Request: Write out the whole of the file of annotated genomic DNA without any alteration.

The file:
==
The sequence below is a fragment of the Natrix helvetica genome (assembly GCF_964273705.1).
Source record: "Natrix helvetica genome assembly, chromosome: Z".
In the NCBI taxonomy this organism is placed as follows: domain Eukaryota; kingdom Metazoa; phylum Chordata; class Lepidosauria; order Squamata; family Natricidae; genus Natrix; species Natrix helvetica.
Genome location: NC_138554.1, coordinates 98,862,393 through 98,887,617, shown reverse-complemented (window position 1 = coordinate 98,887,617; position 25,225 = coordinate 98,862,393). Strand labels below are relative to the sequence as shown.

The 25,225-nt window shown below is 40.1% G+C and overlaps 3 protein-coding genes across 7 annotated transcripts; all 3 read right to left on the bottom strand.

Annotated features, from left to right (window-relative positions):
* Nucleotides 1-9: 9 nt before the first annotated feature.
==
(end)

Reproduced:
The sequence below is a fragment of the Natrix helvetica genome (assembly GCF_964273705.1).
Source record: "Natrix helvetica genome assembly, chromosome: Z".
In the NCBI taxonomy this organism is placed as follows: domain Eukaryota; kingdom Metazoa; phylum Chordata; class Lepidosauria; order Squamata; family Natricidae; genus Natrix; species Natrix helvetica.
Genome location: NC_138554.1, coordinates 98,862,393 through 98,887,617, shown reverse-complemented (window position 1 = coordinate 98,887,617; position 25,225 = coordinate 98,862,393). Strand labels below are relative to the sequence as shown.

The 25,225-nt window shown below is 40.1% G+C and overlaps 3 protein-coding genes across 7 annotated transcripts; all 3 read right to left on the bottom strand.

Annotated features, from left to right (window-relative positions):
* Nucleotides 1-9: 9 nt before the first annotated feature.